FIG. 5 shows a portion 340 of an interface management control system. The portion 340 may be incorporated into the interface management control system 26 of FIG. 1, replace the portion 120 of FIG. 2, and includes an ECC module 48′, an interface management module 50′ and the NVSM 12. Unlike the implementation of FIG. 2, the ECC module 48′ includes multiple encoders 342 and multiple decoders 344 and the interface management module 50′ does not include FIFO registers. Each of the encoders 342 may transfer data at approximately the same speed as the channels 100 of the NVSM 12.

During a program event, the DDS generating module 46 may spread allocation blocks of data to the encoders 342 similar to the spreading of allocation blocks of data to FIFO registers as described with respect to FIG. 2. The implementation of FIG. 5 further decreases the amount of memory used to transfer data to and from the NVSM 12 by not incorporating FIFO registers in the interface management module 50′. As FIFO registers are not incorporated, this implementation can support any page size or allocation block size. This increases development flexibility of the firmware 92. This implementation may also increase parallel data transfer efficiency.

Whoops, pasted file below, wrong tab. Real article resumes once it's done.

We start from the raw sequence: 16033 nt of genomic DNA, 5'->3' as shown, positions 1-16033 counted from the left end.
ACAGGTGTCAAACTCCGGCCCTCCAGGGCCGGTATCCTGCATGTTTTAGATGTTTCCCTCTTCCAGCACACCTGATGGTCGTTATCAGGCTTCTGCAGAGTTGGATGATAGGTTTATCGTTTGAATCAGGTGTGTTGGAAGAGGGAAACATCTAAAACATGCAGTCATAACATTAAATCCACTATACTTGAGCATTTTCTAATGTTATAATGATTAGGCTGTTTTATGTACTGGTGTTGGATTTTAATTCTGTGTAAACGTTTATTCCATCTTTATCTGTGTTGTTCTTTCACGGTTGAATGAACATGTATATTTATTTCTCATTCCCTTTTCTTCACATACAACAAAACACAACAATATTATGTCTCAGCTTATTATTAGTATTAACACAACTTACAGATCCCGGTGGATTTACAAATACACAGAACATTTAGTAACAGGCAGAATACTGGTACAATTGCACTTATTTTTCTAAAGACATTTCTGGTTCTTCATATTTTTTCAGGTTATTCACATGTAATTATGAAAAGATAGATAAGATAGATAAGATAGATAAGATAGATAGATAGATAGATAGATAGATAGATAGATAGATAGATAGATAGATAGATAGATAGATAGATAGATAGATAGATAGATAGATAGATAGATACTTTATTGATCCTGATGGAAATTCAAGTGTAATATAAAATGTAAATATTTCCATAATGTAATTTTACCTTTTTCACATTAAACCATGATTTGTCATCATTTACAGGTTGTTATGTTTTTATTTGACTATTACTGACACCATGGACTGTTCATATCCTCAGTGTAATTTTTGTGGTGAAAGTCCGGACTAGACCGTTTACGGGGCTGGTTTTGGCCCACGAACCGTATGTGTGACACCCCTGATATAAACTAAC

Use of FIFO registers with sizes less than the size of a page and/or the elimination of FIFO registers, as described in FIGS. 4-5, minimizes hardware/memory requirements.

The NVSM storage system 10 and/or the NVSM drive 14 may be operated using numerous methods, an example allocation block based method is provided by the method of FIG. 6. In FIG. 6, a method of operating a NVSM storage system and a NVSM drive is shown. Although the following tasks are primarily described with respect to the implementations of FIGS. 1-15, the tasks may be easily modified to apply to other implementations of the present disclosure. The tasks may be iteratively performed. The method may begin at 350.

At 352, the NVSM drive interface 20 receives access request signals from the host interface 18 requesting that read, program, and/or erase events be performed.

At 354, the NVSM control module 27 generates page and/or allocation block descriptors based on the access request signals. The page and/or allocation block descriptors may be generated to perform one or more data transfer events. Each of the data transfer events may be a read event or a program event and include only one read preparing period or one program preparing period. The number of descriptors generated per data transfer event, page of data transferred, and/or allocation block of data transferred may be determined by the NVSM control module 27.